“This one is special,” he explained in an Instagram post. “My King Chad tribute is now on a wall on display at Downtown Disney. It is a full circle moment for me: my final two projects as a Disney Imagineer last summer were working on the Children’s Hospital project and the ‘Avengers’ Campus. To millions of kids, T'Challa was a legend larger than life, and there was no one more worthy to fill those shoes than Chadwick Boseman. I'm so thankful to be able to honor Chadwick's life and purpose in this way.” Smith added a note of gratitude to Disney for being supporting of his artistic journey.

See more photos of the mural below.


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This one is special. My King Chad tribute is now on a wall on display at Downtown Disney. 🐾 It is a full circle moment for me: my final two projects as a Disney Imagineer last summer were working on the Children’s Hospital project and the Avengers Campus. To millions of kids, T'Challa was a legend larger than life, and there was no one more worthy to fill those shoes than Chadwick Boseman. I'm so thankful to be able to honor Chadwick's life and purpose in this way. I am grateful to the Disney family for being so supportive of my journey as an artist. @waltdisneyimagineering @disney @marvelstudios @disneyland 🐾✨ #LongLiveTheKing #KingChad #WakandaForever #Phambili #DowntownDisney #BlackPanther #ChadwickBoseman #RIPChadwick #WDI

A post shared by Nikkolas Smith (@nikkolas_smith) on Sep 24, 2020 at 10:01am PDT

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Breonna Taylor’s Mother Speaks Out After Cops Who Killed Her Daughter Get Off Without Charges

Breonna Taylor’s mother, Tamika Palmer, says the system failed her daughter. Palmer posted a painting portrait of Taylor on Instagram on Wednesday (Sept. 23) which she hashtagged, #ThesystemfailedBreonna.

The Instagram post serves as her first public response to a grand jury failing to bring charges against three Louisville police officers for killing Taylor. On Thursday (Sept. 24), Palmer shared a photo of a woman carrying a sign with the Bible verse: “It’s wrong to favor the guilty and keep the innocent from getting justice.”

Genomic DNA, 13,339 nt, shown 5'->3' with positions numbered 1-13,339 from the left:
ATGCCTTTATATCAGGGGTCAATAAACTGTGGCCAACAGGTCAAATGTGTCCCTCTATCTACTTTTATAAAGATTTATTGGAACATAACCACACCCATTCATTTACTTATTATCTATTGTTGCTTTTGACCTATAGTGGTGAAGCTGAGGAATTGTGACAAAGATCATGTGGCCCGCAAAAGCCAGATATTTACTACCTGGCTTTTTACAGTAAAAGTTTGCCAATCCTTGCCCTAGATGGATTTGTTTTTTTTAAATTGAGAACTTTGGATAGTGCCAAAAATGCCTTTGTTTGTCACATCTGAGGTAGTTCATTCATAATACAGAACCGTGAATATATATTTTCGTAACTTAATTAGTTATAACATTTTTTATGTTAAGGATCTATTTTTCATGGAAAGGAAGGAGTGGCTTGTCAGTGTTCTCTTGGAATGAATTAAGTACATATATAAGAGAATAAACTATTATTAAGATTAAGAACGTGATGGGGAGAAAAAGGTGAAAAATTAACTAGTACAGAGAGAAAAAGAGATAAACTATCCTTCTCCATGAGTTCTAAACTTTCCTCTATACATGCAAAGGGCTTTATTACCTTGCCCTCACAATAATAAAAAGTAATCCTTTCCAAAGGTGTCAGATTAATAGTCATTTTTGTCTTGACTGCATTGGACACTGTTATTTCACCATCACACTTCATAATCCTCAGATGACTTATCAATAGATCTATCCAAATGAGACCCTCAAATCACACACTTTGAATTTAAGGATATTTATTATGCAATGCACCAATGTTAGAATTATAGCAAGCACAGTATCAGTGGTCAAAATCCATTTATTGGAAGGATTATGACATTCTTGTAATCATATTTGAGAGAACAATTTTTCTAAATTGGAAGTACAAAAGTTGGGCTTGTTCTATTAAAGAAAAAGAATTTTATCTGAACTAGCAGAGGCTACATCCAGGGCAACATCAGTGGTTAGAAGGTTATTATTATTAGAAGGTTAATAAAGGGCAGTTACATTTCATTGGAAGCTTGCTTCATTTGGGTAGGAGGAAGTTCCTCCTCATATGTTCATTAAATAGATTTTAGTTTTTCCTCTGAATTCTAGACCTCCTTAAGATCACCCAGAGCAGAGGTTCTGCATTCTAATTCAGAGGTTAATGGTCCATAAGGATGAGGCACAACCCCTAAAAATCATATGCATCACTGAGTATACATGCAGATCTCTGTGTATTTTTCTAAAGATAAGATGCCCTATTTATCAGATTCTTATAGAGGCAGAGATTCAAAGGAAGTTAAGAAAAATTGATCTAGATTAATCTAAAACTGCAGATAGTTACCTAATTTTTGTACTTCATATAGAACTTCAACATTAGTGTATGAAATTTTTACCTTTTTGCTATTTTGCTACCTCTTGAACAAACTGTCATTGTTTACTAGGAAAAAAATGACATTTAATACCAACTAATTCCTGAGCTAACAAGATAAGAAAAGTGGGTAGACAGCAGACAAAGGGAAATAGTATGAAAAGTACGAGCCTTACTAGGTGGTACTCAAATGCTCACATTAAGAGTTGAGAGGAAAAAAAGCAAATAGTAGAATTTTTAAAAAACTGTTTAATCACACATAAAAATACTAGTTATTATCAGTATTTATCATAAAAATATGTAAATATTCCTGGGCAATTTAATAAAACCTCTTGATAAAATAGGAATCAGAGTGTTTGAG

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It’s still Breonna Taylor for me💙💔💙 #ThesystemfailedBreonna

A post shared by Tamika L. Palmer (@tamikalpalmer) on Sep 24, 2020 at 10:19am PDT


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A post shared by Tamika L. Palmer (@tamikalpalmer) on Sep 24, 2020 at 4:52pm PDT

Kentucky Attorney General Daniel Cameron held a press conference on Wednesday where he announced that no charges would be brought against Louisville officers Jonathan Mattingly, Myles Cosgrove, and Brett Hankison for killing Taylor. Hankison was the only one among the three to be charged, but not for Taylor’s death.

In an interview with NPR last week, Palmer expressed her hope that charges would be brought against the officers. “I’m hoping to hear that there will be charges,” she said at the time. “That these people will be fired and arrested.” Hakinson is the only one of the three officers to be fired from the Louisville Metro Police Department after Taylor’s death.

Speaking to her daughter’s character, Palmer stated that the 26-year-old emergency room tech was a “beautiful person inside and out.” She pointed out that Taylor “kept saying that 2020 was her year.”

“And she was absolutely right,” said Palmer. “I hate that it came in that form, but it definitely is her year.”